First Google Video Conferencing Prototype | 2008

Google engineers test the first Google Video Conferencing hardware prototype in 2008.

With each of these elements, we had now built our earliest version of Hangouts. After a few years of testing—and widespread adoption by Googlers—we made the platform available externally to customers in 2014 (“Chromebox for Meetings”). In the first two weeks, we sold more than 2,000 units. By the end of the year, every Google conference room and company device had access to VC.

2014 - today: Transforming how businesses do business

GIF test

Nearly a decade has passed since we built the first prototype. Face-to-face collaboration is ingrained in Google’s DNA now—more than 16,500 meetings rooms are VC-equipped at Google and our employees join Hangouts 240,000 times per day! That's equivalent to spending more than 10 years per day collaborating in video meetings. And, now, more than 3 million businesses are using Hangouts to transform how they work too.

We learned a lot about what it takes to successfully collaborate as a scaling business. If you’re looking to transition your meetings to the cloud with VC, here are a few things to keep in mind:

  1. Encourage video engagement from the start. Every good idea needs a champion. Be seen as an innovator by evangelizing video engagement in company meetings from the start. Your team will thank you for it.
  2. If you’re going to move to VC, make it available everywhere. We transformed our work culture to be video meeting-first because we made VC ubiquitous. Hangouts Meet brings you a consistent experience across web, mobile and conference rooms.  If you’re going to make the switch, go all in and make it accessible to everyone.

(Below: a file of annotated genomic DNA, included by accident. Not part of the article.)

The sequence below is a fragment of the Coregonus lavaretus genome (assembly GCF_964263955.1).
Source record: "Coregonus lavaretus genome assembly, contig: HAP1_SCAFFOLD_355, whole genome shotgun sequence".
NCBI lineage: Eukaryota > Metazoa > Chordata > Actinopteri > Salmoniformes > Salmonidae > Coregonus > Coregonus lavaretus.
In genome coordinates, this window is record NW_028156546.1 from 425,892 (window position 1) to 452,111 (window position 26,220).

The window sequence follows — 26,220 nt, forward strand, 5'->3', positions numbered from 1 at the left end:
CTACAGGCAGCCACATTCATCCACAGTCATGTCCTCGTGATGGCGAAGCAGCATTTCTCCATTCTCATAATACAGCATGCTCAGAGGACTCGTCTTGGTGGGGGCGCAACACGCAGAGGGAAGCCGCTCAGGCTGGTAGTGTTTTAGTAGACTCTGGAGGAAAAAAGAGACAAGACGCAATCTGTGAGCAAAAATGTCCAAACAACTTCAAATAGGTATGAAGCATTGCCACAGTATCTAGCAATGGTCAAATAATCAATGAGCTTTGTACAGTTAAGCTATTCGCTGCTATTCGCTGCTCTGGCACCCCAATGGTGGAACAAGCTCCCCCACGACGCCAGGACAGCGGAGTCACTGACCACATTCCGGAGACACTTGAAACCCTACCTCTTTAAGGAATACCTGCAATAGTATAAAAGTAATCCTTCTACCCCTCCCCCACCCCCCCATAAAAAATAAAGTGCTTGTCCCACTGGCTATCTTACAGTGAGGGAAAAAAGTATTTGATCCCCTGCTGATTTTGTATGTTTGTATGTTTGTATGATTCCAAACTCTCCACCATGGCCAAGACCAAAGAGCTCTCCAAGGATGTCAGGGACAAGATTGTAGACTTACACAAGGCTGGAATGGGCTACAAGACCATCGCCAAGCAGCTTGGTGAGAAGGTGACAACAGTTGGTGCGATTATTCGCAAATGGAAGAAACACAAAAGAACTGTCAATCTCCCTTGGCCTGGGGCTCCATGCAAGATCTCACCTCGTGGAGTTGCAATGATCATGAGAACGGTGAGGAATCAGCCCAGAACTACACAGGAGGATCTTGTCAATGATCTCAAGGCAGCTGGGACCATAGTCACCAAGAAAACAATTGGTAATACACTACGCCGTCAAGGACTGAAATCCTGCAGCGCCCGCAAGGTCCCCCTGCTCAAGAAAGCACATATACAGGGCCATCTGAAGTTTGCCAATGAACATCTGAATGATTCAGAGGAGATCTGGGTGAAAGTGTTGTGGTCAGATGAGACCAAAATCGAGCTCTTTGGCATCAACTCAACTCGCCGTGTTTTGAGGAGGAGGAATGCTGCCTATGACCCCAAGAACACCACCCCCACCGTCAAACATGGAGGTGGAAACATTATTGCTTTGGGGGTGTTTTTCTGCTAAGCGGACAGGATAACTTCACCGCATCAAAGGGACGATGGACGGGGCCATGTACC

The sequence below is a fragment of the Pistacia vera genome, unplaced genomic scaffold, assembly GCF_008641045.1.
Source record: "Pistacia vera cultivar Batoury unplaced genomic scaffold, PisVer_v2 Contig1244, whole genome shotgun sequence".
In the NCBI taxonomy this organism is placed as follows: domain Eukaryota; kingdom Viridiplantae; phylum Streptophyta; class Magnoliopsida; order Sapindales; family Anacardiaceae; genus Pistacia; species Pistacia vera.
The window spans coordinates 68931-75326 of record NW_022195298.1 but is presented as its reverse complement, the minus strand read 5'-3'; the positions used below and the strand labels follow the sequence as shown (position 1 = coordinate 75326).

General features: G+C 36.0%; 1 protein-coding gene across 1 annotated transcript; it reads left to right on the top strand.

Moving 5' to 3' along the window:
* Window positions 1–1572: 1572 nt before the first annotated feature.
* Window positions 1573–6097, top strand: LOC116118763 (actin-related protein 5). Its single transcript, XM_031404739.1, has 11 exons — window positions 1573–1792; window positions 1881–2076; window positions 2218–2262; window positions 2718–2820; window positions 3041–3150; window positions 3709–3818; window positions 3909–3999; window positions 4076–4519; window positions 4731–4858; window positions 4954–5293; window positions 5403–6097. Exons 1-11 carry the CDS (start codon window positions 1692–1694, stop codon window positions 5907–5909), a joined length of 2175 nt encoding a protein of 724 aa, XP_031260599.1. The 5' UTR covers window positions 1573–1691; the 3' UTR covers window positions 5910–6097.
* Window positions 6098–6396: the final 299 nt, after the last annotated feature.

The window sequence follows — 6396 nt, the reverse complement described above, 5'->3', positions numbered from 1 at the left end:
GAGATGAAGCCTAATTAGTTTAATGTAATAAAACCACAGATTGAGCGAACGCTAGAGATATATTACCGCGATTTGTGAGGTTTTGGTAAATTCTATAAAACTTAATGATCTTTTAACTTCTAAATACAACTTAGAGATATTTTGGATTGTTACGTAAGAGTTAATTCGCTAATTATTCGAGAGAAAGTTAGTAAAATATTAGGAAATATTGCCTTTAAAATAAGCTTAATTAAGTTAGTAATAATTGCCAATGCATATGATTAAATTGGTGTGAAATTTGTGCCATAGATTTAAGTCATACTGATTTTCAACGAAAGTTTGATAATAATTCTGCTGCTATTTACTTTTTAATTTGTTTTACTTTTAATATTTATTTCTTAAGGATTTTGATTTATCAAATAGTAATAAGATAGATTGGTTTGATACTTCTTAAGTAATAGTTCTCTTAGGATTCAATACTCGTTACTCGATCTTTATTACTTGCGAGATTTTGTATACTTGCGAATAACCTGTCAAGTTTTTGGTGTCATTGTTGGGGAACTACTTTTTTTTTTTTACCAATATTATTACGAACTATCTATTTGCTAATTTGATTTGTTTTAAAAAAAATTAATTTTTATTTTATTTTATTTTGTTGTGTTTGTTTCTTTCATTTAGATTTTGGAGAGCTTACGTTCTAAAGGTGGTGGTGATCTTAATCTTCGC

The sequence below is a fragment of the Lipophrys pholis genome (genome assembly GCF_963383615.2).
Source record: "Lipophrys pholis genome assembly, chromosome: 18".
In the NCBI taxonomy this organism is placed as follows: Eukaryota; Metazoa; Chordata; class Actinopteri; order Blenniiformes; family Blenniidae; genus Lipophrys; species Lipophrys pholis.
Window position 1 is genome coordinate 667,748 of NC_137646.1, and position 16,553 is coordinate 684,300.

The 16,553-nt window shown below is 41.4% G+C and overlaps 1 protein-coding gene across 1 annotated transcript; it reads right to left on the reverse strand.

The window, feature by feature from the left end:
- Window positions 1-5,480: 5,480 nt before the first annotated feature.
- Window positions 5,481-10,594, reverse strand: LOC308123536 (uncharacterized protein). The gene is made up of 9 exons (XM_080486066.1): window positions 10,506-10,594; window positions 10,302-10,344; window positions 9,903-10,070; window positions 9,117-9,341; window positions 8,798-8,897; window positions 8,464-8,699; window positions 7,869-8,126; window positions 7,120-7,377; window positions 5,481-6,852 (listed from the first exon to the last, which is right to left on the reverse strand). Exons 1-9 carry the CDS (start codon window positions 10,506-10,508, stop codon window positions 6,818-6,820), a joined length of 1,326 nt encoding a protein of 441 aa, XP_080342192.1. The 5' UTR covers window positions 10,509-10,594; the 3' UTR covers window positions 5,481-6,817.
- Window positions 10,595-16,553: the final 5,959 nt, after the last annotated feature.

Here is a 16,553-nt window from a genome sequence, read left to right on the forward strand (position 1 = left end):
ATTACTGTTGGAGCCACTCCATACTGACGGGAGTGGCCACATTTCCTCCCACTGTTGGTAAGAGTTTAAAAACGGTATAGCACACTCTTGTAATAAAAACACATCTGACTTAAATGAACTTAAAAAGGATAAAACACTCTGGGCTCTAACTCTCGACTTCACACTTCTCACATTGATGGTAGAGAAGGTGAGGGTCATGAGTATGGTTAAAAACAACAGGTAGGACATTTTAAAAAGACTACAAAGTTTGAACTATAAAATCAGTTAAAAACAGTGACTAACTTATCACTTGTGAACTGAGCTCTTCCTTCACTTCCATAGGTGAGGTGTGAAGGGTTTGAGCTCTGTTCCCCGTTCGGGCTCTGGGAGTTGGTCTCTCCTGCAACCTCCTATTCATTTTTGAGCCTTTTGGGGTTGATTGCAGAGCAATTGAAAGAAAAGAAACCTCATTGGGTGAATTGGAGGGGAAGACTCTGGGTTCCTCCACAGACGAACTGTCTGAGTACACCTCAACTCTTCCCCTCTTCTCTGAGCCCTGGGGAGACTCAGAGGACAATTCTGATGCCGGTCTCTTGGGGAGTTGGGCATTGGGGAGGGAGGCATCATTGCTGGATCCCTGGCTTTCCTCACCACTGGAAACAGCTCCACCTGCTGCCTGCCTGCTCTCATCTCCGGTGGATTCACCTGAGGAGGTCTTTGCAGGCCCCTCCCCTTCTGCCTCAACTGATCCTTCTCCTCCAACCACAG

3. Focus on the benefits. Video meetings can help distributed teams feel more engaged and help employees collaborate whenever, and wherever, inspiration strikes. This means you’ll have more diverse perspectives which makes for better quality output.

What’s next? Impactful additions and improvements to Hangouts Meet will be announced soon. All the while, we’re continuing to research how teams work together and how we can evolve VC technology to reflect that collaboration. For example, we’re experimenting with making scheduling easier for teams thanks to the @meet AI bot in the early adopter version of Hangouts Chat.

Related Article

Meet the new Hangouts

Last year, we talked about doubling down on our enterprise focus for Hangouts and our commitment to building communication tools focused ...

Read Article

Source: Google Cloud


English county council saves millions switching to G Suite and Chromebooks

A day in the life of an employee at Northumberland County Council in northern England involves everything from running schools, repairing roads or literally putting out fires. It’s work that never stops and that stretches across a rural area the size of Greater London with 330,000 citizens and three million sheep.

Two years ago, the Northumberland IT team started to notice strain in their service infrastructure which connects 380 locations across the region, and recent budget cuts made that system feel increasingly unworkable.